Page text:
Where did the idea for Freetrade come from? We think the financial system should help regular people, not just the wealthy.
Ten years on from the last major stock market crash, not much has changed. A cosy group of financial institutions still levy what is essentially a tax on anyone wanting to participate.
Only 1.5% of under 35s in the UK invest in an Individual Savings Account (ISA) for stocks and shares, a tax-sheltered investment account, each year.
The key deterrent is high commissions. If you have only £50-100 each month to invest, a £12 transaction fee is huge. That means many young people are missing out on the financial opportunities of the stock market.
Pricing for capital markets firms is as arbitrary as it is for telecom companies. Prices are completely detached from the underlying costs; they charge as high a price as they can get away with.
How does your startup solve this problem? We’re building a fully-fledged, independent stockbroker for the new investment generation where people don’t pay to trade. Accessing and managing your trading will be as simple as downloading an app on your phone.
We just received direct authorization by the Financial Conduct Authority (FCA), which is the financial regulator in the UK. We’ll start rolling out the app in early 2018.
Our sign up list is on track to hit 25k members by the end of the year. Not bad for a pre-launch product focused on one European market!
What’s been your best startup experience to date? Our waitlist has quadrupled in the past few months. Our idea has turned into an active community that gives us feature requests, stocks to include in our app etc.
Scalability is a startup buzzword. While it’s certainly important it was also great to chat with real people from our waitlist community who already support our mission.
I originally connected to the team at Freetrade thanks to crowdfunding site Crowdcube. Their business model piqued my curiosity as an investor.
Crowdfunding helped me initially invest in this idea. By being able to commit a meaningful amount, Freetrade was able to get their idea off the ground. Now it’s amazing to see other small investors take a similar leap of faith.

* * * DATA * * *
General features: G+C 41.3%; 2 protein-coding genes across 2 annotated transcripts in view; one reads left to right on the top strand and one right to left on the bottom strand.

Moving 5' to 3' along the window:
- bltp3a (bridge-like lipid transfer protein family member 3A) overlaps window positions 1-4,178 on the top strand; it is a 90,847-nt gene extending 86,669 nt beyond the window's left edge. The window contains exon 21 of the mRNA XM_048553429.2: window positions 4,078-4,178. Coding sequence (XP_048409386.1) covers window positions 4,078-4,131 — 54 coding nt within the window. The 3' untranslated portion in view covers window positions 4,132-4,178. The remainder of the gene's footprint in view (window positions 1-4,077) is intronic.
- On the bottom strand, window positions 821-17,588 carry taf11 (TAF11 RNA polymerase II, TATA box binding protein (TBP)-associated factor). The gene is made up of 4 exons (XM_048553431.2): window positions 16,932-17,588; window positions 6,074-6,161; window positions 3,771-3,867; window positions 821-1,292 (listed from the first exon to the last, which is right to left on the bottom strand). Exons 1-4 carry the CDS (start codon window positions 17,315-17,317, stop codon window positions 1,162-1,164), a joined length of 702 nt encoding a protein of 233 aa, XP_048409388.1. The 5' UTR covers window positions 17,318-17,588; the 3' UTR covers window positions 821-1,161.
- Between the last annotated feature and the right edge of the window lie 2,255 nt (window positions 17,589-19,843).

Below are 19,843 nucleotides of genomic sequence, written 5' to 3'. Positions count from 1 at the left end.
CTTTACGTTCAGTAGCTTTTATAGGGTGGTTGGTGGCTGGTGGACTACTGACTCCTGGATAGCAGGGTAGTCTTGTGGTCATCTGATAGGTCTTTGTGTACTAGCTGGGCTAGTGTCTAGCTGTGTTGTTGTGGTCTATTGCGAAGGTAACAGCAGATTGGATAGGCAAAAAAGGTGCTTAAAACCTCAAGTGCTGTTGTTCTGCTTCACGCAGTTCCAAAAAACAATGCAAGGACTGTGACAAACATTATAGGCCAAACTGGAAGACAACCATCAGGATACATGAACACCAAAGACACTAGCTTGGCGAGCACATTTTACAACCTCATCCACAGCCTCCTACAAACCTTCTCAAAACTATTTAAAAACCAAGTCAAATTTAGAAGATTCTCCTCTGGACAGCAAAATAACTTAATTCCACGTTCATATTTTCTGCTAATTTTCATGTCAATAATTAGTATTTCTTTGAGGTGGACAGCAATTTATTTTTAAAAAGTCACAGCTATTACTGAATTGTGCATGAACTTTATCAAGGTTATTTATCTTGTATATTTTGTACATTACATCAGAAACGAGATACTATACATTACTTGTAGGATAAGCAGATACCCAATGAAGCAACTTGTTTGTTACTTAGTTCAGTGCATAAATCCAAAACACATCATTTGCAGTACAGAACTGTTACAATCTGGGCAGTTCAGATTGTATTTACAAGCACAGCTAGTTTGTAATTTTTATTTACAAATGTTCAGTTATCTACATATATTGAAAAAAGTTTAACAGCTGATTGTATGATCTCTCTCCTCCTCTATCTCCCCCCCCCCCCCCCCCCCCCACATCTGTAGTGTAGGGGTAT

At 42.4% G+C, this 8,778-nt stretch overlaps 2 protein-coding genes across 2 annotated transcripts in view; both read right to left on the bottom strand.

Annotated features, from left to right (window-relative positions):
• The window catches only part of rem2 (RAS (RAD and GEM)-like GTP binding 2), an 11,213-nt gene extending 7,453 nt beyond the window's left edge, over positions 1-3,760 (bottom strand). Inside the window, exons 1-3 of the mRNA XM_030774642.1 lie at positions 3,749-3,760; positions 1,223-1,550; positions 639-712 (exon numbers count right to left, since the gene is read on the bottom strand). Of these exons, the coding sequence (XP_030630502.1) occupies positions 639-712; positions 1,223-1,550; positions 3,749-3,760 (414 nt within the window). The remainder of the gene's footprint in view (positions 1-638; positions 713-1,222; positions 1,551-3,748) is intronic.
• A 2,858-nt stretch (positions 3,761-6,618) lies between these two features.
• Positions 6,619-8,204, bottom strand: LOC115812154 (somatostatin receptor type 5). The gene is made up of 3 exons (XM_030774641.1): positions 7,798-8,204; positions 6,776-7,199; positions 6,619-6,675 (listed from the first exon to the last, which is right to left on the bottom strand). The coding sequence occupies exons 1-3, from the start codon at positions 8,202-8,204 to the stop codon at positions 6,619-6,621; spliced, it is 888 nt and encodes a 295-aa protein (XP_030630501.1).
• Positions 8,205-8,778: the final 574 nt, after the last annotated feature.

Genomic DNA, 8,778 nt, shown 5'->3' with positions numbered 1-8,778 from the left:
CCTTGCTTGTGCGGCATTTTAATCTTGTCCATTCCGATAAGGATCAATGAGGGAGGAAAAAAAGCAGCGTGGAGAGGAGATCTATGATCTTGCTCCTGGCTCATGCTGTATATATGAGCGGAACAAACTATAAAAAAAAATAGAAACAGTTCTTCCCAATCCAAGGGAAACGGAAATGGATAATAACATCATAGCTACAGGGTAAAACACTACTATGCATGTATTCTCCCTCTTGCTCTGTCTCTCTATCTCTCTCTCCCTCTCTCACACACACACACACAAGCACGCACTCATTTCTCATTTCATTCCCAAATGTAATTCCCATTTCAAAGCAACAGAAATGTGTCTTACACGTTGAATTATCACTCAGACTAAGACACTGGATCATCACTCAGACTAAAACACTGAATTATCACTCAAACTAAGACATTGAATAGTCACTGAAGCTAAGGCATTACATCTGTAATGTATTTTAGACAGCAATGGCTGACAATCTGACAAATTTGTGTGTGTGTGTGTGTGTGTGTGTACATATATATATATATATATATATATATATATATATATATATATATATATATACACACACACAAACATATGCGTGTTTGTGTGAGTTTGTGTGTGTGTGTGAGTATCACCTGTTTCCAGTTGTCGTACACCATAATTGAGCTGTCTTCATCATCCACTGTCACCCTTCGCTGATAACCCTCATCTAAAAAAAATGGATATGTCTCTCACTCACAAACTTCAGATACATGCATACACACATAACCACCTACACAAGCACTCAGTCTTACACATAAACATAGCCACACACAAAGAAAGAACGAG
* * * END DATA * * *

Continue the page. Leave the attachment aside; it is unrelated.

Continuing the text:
We’re proud to be disrupting traditional funding models for startups as well as the stock trading market.
Crowdfunding is in our DNA. We love that even if venture capital firms participate, they get the same terms as a regular investor pledging £10.
What’s the worst part of the startup journey so far? If you raise purely through crowdfunding be prepared to manage your startup’s public perception. The media seems to value venture capital investment more highly than raising money through other routes, even if the investment amounts are comparable.
We see similar stage startups (seed or pre-launch) with less investment and traction garnering more mainstream media attention because the investment came from a VC.
We cringe a little when we see that.
Is there a business lesson you learned at Google that’s helped you on your startup journey? I spent seven years at Google. That experience had a profound impact on how I work, hopefully some of it useful!
When I started at Google in 2005, it was very much of a startup in Dublin. I discovered I was very comfortable with that, which was probably indicative of my future direction. There were less than one hundred Googlers in Europe. We didn’t even have hot food at the campus, if you can believe that!
I’m not sure if the motto “it’s better to ask forgiveness than permission” still applies at Google these days but that’s the sort of business lesson I learned. Not surprisingly it’s fully applicable to startups, especially early-stage startups.
Even though we’re a fully regulated financial institution now, we’re also a startup with constrained resources.
If something’s mission-critical, you’d better execute on it. Do what seems right instead of waiting for everyone‘s seal of approval.
Are you still in touch with Googlers today? Five years after leaving Google, the personal network I built still contributes a lot. For example, our app runs on Google Cloud. Recently a Googler pointed out to me that we could get free credit for that!
What does it mean to you to be a Xoogler? It means being part of a community that shares much of the same set of experiences. Also, even though being a Xoogler is becoming less exotic, it still provides social validation in many contexts.
How can the Googler and Xoogler community help your startup? If anybody in this community is or knows engineers looking for a mission-driven startup to join, we’re hiring! We’ll also be expanding our team across more types of roles.